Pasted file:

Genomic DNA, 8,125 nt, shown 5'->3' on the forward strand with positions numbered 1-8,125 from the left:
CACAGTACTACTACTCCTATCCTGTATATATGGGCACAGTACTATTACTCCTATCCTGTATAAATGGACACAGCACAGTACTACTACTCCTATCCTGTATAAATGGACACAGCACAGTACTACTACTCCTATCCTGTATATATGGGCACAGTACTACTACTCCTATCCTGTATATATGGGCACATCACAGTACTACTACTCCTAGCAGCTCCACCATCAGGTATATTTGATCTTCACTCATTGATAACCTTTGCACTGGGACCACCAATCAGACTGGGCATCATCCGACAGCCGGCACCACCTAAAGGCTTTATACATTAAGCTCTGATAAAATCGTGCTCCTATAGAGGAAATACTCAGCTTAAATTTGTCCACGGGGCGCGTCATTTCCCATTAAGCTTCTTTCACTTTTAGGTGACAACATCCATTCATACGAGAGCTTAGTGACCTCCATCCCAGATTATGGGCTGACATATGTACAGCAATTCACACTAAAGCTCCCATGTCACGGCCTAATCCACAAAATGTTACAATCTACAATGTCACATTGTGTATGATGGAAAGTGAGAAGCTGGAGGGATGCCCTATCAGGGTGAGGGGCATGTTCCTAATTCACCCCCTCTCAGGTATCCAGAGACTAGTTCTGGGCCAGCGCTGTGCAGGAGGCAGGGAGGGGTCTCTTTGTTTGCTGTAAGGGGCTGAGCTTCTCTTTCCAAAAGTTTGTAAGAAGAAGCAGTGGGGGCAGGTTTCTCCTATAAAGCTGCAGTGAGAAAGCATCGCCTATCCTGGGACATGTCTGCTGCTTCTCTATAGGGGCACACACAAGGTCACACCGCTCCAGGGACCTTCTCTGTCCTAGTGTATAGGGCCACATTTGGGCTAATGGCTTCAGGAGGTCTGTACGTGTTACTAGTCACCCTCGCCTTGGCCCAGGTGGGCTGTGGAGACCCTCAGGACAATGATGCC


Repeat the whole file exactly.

Genomic DNA, 8,125 nt, shown 5'->3' on the forward strand with positions numbered 1-8,125 from the left:
CACAGTACTACTACTCCTATCCTGTATATATGGGCACAGTACTATTACTCCTATCCTGTATAAATGGACACAGCACAGTACTACTACTCCTATCCTGTATAAATGGACACAGCACAGTACTACTACTCCTATCCTGTATATATGGGCACAGTACTACTACTCCTATCCTGTATATATGGGCACATCACAGTACTACTACTCCTAGCAGCTCCACCATCAGGTATATTTGATCTTCACTCATTGATAACCTTTGCACTGGGACCACCAATCAGACTGGGCATCATCCGACAGCCGGCACCACCTAAAGGCTTTATACATTAAGCTCTGATAAAATCGTGCTCCTATAGAGGAAATACTCAGCTTAAATTTGTCCACGGGGCGCGTCATTTCCCATTAAGCTTCTTTCACTTTTAGGTGACAACATCCATTCATACGAGAGCTTAGTGACCTCCATCCCAGATTATGGGCTGACATATGTACAGCAATTCACACTAAAGCTCCCATGTCACGGCCTAATCCACAAAATGTTACAATCTACAATGTCACATTGTGTATGATGGAAAGTGAGAAGCTGGAGGGATGCCCTATCAGGGTGAGGGGCATGTTCCTAATTCACCCCCTCTCAGGTATCCAGAGACTAGTTCTGGGCCAGCGCTGTGCAGGAGGCAGGGAGGGGTCTCTTTGTTTGCTGTAAGGGGCTGAGCTTCTCTTTCCAAAAGTTTGTAAGAAGAAGCAGTGGGGGCAGGTTTCTCCTATAAAGCTGCAGTGAGAAAGCATCGCCTATCCTGGGACATGTCTGCTGCTTCTCTATAGGGGCACACACAAGGTCACACCGCTCCAGGGACCTTCTCTGTCCTAGTGTATAGGGCCACATTTGGGCTAATGGCTTCAGGAGGTCTGTACGTGTTACTAGTCACCCTCGCCTTGGCCCAGGTGGGCTGTGGAGACCCTCAGGACAATGATGCC